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TOPIC: AMP Testimony,

AMP Testimony, 6 months 6 days ago #3771

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Royal commission financial advice hearings - live
- 15:11 PM, 13 Apr 2018
45 comments

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Join the ifa team for a real-time rundown of the action as the Royal Commission into Misconduct in the Banking, Superannuation and Financial Services Industry turns to wealth management and advice.


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Comments(45)
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Patrick D 1 hour ago.
How IOOF have escaped all of this so far is beyond me... are they scheduled to appear at all?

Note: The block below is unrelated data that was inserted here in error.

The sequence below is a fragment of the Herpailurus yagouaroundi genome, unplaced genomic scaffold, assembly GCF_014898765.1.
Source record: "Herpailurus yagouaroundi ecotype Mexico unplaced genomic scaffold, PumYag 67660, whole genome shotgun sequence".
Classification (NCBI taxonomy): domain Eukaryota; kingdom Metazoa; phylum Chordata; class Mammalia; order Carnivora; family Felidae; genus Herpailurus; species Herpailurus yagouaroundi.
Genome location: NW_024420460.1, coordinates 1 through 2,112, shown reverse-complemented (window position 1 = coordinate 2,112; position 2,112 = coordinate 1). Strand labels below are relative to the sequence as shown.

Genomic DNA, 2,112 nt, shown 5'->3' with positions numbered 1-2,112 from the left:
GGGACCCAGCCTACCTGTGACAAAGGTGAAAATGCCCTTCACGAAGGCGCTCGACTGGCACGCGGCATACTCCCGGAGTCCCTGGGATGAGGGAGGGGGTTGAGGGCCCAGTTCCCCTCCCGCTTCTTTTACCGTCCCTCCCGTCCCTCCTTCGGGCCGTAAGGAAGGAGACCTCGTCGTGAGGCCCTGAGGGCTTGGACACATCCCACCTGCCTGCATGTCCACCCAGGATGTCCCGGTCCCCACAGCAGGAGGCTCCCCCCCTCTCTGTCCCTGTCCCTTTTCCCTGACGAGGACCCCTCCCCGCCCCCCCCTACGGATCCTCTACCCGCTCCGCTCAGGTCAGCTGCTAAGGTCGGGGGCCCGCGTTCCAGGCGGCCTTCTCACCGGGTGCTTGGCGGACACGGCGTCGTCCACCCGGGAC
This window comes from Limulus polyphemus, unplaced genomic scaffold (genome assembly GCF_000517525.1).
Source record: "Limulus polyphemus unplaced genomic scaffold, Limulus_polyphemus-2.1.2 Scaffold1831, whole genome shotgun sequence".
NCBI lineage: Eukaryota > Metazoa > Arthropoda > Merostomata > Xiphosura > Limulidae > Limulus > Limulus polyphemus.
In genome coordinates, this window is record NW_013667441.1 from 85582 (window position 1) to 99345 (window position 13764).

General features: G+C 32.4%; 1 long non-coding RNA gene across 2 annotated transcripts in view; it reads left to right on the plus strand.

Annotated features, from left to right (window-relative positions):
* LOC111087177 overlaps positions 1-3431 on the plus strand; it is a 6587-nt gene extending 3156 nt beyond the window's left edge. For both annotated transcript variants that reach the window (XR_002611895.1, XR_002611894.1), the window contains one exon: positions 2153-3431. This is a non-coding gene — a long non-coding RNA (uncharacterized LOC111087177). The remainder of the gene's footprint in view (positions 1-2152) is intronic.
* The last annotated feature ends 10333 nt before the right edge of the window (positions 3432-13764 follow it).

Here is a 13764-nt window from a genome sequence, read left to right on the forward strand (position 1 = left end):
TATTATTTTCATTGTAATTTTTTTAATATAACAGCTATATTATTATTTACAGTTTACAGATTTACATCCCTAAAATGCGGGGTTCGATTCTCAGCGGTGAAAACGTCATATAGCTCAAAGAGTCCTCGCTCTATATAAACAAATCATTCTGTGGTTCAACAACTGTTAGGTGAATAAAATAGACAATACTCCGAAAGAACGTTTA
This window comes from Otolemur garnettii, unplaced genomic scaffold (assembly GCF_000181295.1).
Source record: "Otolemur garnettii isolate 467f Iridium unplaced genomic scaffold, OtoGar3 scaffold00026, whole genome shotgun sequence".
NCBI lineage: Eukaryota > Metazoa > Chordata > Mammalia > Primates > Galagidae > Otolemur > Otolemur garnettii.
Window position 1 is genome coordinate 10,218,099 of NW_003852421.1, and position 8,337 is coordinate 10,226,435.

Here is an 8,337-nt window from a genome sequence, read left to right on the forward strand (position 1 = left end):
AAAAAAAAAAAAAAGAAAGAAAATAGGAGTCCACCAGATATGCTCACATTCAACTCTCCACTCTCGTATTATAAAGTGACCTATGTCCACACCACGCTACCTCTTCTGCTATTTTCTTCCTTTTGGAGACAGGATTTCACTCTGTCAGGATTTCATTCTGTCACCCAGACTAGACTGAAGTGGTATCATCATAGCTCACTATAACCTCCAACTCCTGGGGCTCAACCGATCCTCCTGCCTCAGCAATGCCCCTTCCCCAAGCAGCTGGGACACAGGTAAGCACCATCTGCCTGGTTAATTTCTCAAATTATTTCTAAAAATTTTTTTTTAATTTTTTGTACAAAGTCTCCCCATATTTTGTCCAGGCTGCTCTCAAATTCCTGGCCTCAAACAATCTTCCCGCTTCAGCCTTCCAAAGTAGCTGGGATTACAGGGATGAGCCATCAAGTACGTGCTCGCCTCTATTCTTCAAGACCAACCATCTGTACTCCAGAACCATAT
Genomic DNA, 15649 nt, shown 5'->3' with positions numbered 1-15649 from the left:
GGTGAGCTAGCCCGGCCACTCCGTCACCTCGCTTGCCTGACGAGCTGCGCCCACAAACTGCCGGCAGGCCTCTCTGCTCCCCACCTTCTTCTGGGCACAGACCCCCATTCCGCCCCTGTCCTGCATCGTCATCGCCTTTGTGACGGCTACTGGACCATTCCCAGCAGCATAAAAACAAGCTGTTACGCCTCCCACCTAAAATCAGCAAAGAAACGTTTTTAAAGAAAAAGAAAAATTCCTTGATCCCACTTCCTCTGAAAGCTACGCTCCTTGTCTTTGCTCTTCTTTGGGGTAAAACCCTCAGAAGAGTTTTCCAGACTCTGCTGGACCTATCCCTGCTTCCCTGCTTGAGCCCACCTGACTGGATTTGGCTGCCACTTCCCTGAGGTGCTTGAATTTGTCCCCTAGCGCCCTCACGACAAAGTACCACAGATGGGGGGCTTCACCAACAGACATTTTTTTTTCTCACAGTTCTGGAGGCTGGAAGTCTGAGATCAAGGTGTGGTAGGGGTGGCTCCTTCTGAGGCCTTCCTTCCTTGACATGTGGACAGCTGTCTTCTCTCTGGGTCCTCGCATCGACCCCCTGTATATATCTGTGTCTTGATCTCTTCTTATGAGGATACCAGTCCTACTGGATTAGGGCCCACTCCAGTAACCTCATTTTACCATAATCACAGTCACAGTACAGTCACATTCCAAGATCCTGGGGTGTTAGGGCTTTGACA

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Anonymous 2 hours ago.
And for our next chapter, AMP meet Shareholder Class Action.
2
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Phillip A 2 hours ago.
Are we seeing a changing of the guard? The findings of the RC will not create a profession, however it maybe an incremental step in the right direction.
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Anonymous 2 hours ago.
Jack's earning his $3 million salary this week
1
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Anonymous 3 hours ago.
What surprises is how the auditors did not review check or qualify the annual statements and filings. Must be a good auditor.
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Anonymous 2 hours ago.
Wouldn't have a job if they did the right checks Id say. Just like the internal compliance department.
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Anonymous 3 hours ago.
Are they going to get onto real advice issues some time of just focus on BOLR. Whilst there are issues there are bigger matters as well